May Issue 2014

By | Arts & Culture | Books | Published 10 years ago

Analysts writing in newspapers on the Indian elections focused primarily on two sets of voters — Muslims and the youth (of all faiths and groups). Coincidentally, the Indian Muslim youth is the subject of Hasan Suroor’s exploration of the “Muslim Spring.”  While it’s too early to say what impact this group has had on the Indian elections, Suroor’s thesis on the reawakening of Muslim youth is a fresh approach to a community that has long suffered the tyranny of stereotyping.

The subtitle of India’s Muslim Spring is the rhetorical question, “Why is nobody talking about it?”  The answer, perhaps, lies in the fact that people in general and the media, in particular, are comfortable with images that have been perpetuated and accepted unquestioningly, by the majority. Politicians, too, tend to propagate stereotypes. Suroor shows how this practice adversely affects the Muslim community when translated into state policy. He examines in depth the famous Shah Bano case in which the Congress Party, with Rajiv Gandhi as prime minister, caved in to demands from Muslim fundamentalist leaders to let the issue of divorce and maintenance be decided according to Muslim personal laws. This appeasement not only denied a poor divorced woman her maintenance but deeply divided India.

Through extensive interviews with young Indian Muslims, Suroor is convinced that the youth have shed the baggage of the past — and that includes not only Partition, but the more recent past, the memories of the destruction of Babri Mosque and the carnage in Gujarat. This is not to say that they have cast off their Muslim identities as well. Most of the youth he spoke to were practicing Muslims, some of the men sporting beards and most of the women in headscarves. Yet, at the same time they have rejected the exclusivist ideology propagated by the clerics, as well as the Muslim political leadership. They have proudly embraced their Indianness, without compromising on their Muslim identities. What they seek today is not special treatment but equal opportunities, focusing on education and jobs. And this is what Suroor labels the ‘Muslim Spring.’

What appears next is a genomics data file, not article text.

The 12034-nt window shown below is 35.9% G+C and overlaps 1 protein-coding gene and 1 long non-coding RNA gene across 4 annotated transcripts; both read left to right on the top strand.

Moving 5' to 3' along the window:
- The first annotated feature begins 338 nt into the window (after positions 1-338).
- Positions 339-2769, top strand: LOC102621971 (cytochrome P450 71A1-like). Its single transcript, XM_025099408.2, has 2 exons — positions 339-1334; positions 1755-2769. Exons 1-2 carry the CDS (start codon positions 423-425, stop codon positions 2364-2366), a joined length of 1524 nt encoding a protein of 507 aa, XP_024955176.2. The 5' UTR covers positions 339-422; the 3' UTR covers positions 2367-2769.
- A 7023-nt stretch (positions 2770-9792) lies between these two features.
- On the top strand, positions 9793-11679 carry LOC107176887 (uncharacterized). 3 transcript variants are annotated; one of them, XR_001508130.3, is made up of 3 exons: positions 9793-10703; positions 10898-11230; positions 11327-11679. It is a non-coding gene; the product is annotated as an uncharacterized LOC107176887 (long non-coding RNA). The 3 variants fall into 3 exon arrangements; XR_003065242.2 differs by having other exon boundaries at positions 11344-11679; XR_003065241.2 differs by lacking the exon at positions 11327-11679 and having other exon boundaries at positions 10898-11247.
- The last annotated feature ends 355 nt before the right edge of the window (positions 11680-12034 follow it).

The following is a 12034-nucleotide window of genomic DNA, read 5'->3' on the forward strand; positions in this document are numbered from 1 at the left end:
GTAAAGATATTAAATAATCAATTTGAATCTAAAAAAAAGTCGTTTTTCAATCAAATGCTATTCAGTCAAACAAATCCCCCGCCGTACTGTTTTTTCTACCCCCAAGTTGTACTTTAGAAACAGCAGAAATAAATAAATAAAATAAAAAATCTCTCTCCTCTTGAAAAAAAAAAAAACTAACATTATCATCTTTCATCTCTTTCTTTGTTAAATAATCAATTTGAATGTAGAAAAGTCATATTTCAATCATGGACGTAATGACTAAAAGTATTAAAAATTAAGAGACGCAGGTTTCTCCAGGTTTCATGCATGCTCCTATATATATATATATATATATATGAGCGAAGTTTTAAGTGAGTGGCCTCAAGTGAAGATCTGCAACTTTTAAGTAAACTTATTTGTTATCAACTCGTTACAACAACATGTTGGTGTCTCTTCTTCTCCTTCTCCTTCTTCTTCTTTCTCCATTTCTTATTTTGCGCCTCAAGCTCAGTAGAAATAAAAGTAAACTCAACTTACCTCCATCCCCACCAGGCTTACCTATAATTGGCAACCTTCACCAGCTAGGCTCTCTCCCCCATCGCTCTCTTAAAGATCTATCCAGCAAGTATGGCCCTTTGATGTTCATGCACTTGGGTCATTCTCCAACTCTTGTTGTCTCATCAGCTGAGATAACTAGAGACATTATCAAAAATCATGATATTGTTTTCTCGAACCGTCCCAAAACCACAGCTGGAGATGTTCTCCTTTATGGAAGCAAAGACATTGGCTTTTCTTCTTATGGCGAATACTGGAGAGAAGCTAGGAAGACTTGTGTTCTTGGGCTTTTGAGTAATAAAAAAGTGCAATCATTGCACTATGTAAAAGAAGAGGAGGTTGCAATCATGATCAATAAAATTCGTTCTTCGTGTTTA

Welcoming this spring, Suroor writes, “It is good to see that after such deep slumber and decades of self-pity, sloth and indifference, they have been jolted into action and taken stock of their priorities. The wait for Godot may not be over, but at last there are voices insisting on a radical, historical break with the self-destructive and counter-productive approach of the past.”

Seeing the reality of Indian Muslims today, particularly post-Gujarat, when they are increasingly being ghettoised, many will find it hard to believe in the ‘spring’ that Suroor claims is happening across India. Inevitably, the question arises: Is it too optimistic a conclusion? However, it must be noted that the writer is talking only about the Muslim youth, not the older Muslims who he argues are stuck in a time warp. And these are not just the conservative Muslims with a persecution complex but also the liberal Muslims who join the populist bandwagon in stereotyping Muslims. According to Suroor, the secular Muslims see little in common with those who practice their faith and claim their identity. He rightly points out that following Partition in 1947, Muslims in India were left to fend for themselves, leaderless and rudderless.

However, Suroor doesn’t put the blame for the state of affairs on Muslims alone. He acknowledges the negative role played by successive governments in India, including the Congress governments, who viewed the community as little more than vote banks and stabbed it in the back when it was opportune to appease Hindu fundamentalists. After all, it was the Congress government of Narasimha Rao that allowed the Babri Mosque to be open for Hindu worship. The BJP has, perhaps, been less hypocritical in expressing its intolerance towards Muslims. So in a hostile political environment, what does the future hold?

Most young Muslims are pragmatic about the future. In the words of 26-year-old Fazal Ahmed, a self-employed salesman: “We must first set our own house in order and see what we can do to help ourselves. And there’s a lot we can do. Instead of waiting for jobs to fall in our laps on the basis of second-and third-class university degrees, we must study market trends, look for skills that employers need, and then develop them.” This attitude is shared by almost all the young Muslims — men and women — that Suroor spoke to. This generation with no memories of Partition and no links with Pakistan is keen to compete on an equal footing.

Sadly, this eagerly sought-after equality is still a dream for Indian Muslims. The Sachar Committee Report’s excellent recommendations, reproduced in India’s Muslim Spring, have not been implemented. Among them is the proposal to set up an Equal Opportunity Commission. With the almost certain victory for a Narendra Modi-led BJP in the ongoing elections, any hope of the Sachar report being considered will have to be abandoned. A leader who rose to fame in 2002 with the Gujarat killings and who refers to the generally held perception that Muslims tend to have large families with the quip “Hum paanch, hamare pachees,” is unlikely to show much sympathy for India’s largest minority group.

Suroor may be belabouring the point about the change in attitude of the Muslim youth, but that is the only hope for the community.

 This review was originally published in Newsline’s May 2014 issue under the headline, “Spring or Not?”